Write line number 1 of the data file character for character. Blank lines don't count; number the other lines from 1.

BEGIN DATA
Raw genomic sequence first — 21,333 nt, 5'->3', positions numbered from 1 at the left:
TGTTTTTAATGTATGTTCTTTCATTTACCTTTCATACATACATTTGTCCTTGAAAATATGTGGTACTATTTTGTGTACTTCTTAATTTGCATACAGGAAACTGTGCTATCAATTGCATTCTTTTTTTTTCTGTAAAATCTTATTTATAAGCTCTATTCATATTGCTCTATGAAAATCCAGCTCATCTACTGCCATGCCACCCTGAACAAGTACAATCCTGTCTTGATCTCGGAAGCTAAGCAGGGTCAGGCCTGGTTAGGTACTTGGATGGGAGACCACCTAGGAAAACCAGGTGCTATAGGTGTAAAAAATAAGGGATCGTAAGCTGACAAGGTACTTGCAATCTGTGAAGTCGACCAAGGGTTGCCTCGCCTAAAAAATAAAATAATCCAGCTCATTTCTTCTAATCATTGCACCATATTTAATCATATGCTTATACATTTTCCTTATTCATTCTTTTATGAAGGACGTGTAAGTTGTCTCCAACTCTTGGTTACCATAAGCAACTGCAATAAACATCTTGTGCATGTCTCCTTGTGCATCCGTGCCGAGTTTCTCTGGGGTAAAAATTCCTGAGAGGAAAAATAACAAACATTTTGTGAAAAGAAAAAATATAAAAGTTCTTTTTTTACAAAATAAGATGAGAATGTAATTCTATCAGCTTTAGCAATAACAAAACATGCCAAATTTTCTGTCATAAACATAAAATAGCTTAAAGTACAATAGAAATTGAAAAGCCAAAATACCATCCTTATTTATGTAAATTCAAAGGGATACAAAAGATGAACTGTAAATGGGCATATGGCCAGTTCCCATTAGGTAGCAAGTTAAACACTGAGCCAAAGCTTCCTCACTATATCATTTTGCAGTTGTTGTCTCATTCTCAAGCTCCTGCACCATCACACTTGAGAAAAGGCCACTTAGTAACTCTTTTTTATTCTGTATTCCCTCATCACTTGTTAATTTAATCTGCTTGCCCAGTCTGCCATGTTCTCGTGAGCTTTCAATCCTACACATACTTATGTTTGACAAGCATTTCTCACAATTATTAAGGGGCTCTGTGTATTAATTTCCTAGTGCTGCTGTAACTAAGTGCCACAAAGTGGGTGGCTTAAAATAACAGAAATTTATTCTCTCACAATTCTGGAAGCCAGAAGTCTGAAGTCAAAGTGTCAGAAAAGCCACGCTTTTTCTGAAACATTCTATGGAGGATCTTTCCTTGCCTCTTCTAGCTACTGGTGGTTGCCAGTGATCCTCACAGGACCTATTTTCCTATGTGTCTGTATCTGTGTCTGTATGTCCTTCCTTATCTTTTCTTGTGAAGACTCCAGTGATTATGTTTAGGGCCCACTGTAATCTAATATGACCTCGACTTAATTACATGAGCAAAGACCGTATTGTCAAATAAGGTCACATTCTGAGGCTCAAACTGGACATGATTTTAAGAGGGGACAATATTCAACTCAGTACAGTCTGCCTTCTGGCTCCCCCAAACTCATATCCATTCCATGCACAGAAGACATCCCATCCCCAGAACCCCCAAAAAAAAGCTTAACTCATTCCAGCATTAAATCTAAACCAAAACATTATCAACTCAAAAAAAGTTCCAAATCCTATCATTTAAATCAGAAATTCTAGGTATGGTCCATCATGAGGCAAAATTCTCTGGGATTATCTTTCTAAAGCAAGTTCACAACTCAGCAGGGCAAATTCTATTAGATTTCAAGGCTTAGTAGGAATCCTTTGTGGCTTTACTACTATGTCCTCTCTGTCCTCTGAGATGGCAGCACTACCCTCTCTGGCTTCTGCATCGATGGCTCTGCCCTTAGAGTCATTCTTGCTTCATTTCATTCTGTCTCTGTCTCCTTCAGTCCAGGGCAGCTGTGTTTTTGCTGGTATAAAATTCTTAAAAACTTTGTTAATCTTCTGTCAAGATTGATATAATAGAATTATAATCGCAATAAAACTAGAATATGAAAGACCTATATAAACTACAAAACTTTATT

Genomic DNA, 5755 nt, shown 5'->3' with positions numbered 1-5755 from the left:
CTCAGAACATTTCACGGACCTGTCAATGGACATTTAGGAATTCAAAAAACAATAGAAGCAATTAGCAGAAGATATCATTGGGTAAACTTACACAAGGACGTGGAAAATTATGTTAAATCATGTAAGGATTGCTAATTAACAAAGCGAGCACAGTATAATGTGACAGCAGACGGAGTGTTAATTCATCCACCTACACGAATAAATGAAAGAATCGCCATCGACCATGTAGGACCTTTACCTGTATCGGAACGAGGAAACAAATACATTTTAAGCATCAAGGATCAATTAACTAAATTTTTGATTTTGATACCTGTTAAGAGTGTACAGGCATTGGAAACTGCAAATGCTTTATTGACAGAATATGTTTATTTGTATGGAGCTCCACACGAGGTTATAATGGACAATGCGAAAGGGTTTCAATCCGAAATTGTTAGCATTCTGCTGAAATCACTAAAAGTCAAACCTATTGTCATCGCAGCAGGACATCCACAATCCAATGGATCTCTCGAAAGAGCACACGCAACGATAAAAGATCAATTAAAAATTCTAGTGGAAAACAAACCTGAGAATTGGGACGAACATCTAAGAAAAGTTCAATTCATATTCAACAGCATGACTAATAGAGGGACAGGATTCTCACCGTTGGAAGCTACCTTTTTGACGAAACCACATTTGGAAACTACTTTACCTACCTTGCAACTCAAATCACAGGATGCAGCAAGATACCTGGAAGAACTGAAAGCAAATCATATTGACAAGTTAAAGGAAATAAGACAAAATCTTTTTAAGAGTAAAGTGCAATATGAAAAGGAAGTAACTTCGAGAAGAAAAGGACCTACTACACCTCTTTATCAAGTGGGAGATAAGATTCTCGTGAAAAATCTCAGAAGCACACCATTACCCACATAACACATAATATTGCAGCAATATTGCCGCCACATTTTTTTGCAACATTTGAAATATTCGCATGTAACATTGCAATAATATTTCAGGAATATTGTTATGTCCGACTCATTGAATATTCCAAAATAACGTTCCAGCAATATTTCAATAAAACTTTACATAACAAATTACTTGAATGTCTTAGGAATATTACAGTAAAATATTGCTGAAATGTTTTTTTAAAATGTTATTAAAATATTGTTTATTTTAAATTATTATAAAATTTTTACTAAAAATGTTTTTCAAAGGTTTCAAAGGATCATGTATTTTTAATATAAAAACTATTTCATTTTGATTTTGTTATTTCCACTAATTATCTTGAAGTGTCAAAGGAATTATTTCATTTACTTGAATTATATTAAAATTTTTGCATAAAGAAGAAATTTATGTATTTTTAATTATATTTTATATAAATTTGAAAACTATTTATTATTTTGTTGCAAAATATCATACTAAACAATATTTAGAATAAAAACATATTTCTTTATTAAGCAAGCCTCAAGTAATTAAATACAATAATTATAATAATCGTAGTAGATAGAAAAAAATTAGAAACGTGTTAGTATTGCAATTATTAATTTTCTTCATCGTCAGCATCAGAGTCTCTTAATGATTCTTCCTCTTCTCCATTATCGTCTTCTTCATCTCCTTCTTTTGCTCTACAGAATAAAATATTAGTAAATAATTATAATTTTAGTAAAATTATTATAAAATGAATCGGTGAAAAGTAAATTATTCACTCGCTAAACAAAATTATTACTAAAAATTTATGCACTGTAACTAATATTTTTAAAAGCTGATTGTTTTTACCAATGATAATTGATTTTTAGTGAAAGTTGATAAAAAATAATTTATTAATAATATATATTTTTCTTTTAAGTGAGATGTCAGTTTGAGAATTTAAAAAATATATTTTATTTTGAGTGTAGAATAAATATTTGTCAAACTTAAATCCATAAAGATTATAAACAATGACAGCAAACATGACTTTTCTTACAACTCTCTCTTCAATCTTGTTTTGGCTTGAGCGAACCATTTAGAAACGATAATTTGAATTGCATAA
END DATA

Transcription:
Raw genomic sequence first — 21,333 nt, 5'->3', positions numbered from 1 at the left: